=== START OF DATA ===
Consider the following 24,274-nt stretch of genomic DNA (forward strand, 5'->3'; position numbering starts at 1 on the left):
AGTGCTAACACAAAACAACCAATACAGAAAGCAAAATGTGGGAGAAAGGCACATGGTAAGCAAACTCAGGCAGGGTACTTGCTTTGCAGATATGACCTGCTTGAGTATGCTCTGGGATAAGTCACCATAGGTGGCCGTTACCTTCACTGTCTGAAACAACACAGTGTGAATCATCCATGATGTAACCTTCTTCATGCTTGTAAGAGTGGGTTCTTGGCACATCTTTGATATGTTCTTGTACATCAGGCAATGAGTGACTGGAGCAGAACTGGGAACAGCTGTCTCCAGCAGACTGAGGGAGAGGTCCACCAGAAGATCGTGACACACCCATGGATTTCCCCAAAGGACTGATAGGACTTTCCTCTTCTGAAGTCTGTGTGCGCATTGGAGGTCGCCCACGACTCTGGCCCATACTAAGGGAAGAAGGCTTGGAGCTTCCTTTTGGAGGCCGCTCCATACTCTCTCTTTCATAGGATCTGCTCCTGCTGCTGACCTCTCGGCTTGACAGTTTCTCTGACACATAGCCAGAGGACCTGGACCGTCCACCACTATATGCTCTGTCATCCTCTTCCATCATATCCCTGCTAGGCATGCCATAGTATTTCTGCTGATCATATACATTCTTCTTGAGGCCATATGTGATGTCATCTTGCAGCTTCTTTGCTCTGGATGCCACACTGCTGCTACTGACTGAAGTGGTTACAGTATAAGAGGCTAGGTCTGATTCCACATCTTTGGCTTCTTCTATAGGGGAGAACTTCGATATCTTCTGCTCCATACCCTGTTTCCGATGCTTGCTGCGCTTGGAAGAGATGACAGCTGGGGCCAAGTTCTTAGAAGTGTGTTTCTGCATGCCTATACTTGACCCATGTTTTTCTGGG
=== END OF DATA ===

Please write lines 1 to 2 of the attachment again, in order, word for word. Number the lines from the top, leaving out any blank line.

Consider the following 24,274-nt stretch of genomic DNA (forward strand, 5'->3'; position numbering starts at 1 on the left):
AGTGCTAACACAAAACAACCAATACAGAAAGCAAAATGTGGGAGAAAGGCACATGGTAAGCAAACTCAGGCAGGGTACTTGCTTTGCAGATATGACCTGCTTGAGTATGCTCTGGGATAAGTCACCATAGGTGGCCGTTACCTTCACTGTCTGAAACAACACAGTGTGAATCATCCATGATGTAACCTTCTTCATGCTTGTAAGAGTGGGTTCTTGGCACATCTTTGATATGTTCTTGTACATCAGGCAATGAGTGACTGGAGCAGAACTGGGAACAGCTGTCTCCAGCAGACTGAGGGAGAGGTCCACCAGAAGATCGTGACACACCCATGGATTTCCCCAAAGGACTGATAGGACTTTCCTCTTCTGAAGTCTGTGTGCGCATTGGAGGTCGCCCACGACTCTGGCCCATACTAAGGGAAGAAGGCTTGGAGCTTCCTTTTGGAGGCCGCTCCATACTCTCTCTTTCATAGGATCTGCTCCTGCTGCTGACCTCTCGGCTTGACAGTTTCTCTGACACATAGCCAGAGGACCTGGACCGTCCACCACTATATGCTCTGTCATCCTCTTCCATCATATCCCTGCTAGGCATGCCATAGTATTTCTGCTGATCATATACATTCTTCTTGAGGCCATATGTGATGTCATCTTGCAGCTTCTTTGCTCTGGATGCCACACTGCTGCTACTGACTGAAGTGGTTACAGTATAAGAGGCTAGGTCTGATTCCACATCTTTGGCTTCTTCTATAGGGGAGAACTTCGATATCTTCTGCTCCATACCCTGTTTCCGATGCTTGCTGCGCTTGGAAGAGATGACAGCTGGGGCCAAGTTCTTAGAAGTGTGTTTCTGCATGCCTATACTTGACCCATGTTTTTCTGGG